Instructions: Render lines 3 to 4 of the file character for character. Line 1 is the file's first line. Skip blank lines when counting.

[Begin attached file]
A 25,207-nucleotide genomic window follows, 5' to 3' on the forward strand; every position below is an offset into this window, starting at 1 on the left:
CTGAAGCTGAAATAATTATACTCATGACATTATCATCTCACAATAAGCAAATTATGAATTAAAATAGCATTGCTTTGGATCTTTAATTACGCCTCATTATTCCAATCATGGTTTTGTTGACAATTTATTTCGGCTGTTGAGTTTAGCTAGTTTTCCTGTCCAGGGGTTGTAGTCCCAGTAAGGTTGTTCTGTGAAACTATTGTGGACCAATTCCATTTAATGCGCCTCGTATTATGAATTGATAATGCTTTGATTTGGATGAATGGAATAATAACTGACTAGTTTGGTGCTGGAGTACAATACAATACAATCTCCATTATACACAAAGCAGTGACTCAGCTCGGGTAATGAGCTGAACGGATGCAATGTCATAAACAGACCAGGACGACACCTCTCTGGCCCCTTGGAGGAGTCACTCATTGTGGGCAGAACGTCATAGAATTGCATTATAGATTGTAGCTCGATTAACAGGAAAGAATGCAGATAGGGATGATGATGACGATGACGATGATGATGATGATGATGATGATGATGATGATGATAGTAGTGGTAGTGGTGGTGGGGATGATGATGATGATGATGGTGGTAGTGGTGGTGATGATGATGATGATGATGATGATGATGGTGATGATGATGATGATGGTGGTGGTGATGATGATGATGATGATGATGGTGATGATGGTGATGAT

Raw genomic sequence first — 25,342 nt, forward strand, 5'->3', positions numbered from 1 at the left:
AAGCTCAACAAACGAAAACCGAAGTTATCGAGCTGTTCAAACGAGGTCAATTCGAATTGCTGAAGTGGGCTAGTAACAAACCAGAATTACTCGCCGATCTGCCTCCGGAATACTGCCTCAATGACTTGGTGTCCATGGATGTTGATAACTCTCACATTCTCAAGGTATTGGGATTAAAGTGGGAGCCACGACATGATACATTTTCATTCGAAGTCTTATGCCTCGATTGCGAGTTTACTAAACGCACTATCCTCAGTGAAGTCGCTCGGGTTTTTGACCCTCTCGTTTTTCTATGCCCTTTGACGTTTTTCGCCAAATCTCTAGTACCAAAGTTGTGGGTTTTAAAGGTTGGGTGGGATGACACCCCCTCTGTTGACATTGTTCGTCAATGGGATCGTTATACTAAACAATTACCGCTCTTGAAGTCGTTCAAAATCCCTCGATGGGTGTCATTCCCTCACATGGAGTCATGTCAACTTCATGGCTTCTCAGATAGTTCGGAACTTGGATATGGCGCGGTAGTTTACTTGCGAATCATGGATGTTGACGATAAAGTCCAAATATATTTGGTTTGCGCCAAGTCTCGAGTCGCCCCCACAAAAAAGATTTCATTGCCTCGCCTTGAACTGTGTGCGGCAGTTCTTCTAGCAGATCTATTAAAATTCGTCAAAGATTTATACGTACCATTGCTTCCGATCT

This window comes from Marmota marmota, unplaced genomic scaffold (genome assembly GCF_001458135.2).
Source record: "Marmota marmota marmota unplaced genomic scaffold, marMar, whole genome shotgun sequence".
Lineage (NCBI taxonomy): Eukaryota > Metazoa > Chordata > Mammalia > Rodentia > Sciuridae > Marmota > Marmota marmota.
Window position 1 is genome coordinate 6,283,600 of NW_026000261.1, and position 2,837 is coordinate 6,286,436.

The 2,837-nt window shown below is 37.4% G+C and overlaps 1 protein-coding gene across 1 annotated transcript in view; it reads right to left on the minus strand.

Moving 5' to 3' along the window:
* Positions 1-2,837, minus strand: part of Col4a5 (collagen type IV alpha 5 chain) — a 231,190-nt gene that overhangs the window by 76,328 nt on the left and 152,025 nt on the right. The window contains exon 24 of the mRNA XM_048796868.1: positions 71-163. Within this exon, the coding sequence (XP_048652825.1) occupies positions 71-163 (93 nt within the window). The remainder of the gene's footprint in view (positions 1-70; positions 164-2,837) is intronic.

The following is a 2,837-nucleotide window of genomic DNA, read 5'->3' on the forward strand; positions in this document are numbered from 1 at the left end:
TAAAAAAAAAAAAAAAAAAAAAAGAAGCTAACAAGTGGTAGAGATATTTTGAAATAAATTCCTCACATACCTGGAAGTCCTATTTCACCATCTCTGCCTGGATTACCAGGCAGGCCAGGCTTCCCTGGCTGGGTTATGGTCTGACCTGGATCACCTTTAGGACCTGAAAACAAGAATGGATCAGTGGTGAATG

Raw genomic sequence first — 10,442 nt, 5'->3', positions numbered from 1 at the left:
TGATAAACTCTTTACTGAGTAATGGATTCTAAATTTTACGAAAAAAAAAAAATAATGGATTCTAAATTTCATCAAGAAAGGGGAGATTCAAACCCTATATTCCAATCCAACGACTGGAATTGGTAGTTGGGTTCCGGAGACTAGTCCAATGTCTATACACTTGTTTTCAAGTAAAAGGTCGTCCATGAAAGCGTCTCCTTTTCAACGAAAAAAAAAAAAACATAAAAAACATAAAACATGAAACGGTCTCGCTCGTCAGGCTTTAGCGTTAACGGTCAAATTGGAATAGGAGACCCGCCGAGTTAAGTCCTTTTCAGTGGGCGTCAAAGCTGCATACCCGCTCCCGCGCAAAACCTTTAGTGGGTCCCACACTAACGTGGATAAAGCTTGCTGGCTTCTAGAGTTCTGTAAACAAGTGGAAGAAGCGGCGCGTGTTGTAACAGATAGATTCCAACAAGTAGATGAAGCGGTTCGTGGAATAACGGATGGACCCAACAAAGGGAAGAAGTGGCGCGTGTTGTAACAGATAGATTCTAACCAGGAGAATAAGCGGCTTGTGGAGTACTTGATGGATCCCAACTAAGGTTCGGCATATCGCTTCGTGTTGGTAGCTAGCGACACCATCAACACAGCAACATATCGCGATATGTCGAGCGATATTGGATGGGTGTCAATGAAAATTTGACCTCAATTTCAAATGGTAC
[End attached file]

Raw genomic sequence first — 25,342 nt, forward strand, 5'->3', positions numbered from 1 at the left:
AAGCTCAACAAACGAAAACCGAAGTTATCGAGCTGTTCAAACGAGGTCAATTCGAATTGCTGAAGTGGGCTAGTAACAAACCAGAATTACTCGCCGATCTGCCTCCGGAATACTGCCTCAATGACTTGGTGTCCATGGATGTTGATAACTCTCACATTCTCAAGGTATTGGGATTAAAGTGGGAGCCACGACATGATACATTTTCATTCGAAGTCTTATGCCTCGATTGCGAGTTTACTAAACGCACTATCCTCAGTGAAGTCGCTCGGGTTTTTGACCCTCTCGTTTTTCTATGCCCTTTGACGTTTTTCGCCAAATCTCTAGTACCAAAGTTGTGGGTTTTAAAGGTTGGGTGGGATGACACCCCCTCTGTTGACATTGTTCGTCAATGGGATCGTTATACTAAACAATTACCGCTCTTGAAGTCGTTCAAAATCCCTCGATGGGTGTCATTCCCTCACATGGAGTCATGTCAACTTCATGGCTTCTCAGATAGTTCGGAACTTGGATATGGCGCGGTAGTTTACTTGCGAATCATGGATGTTGACGATAAAGTCCAAATATATTTGGTTTGCGCCAAGTCTCGAGTCGCCCCCACAAAAAAGATTTCATTGCCTCGCCTTGAACTGTGTGCGGCAGTTCTTCTAGCAGATCTATTAAAATTCGTCAAAGATTTATACGTACCATTGCTTCCGATCT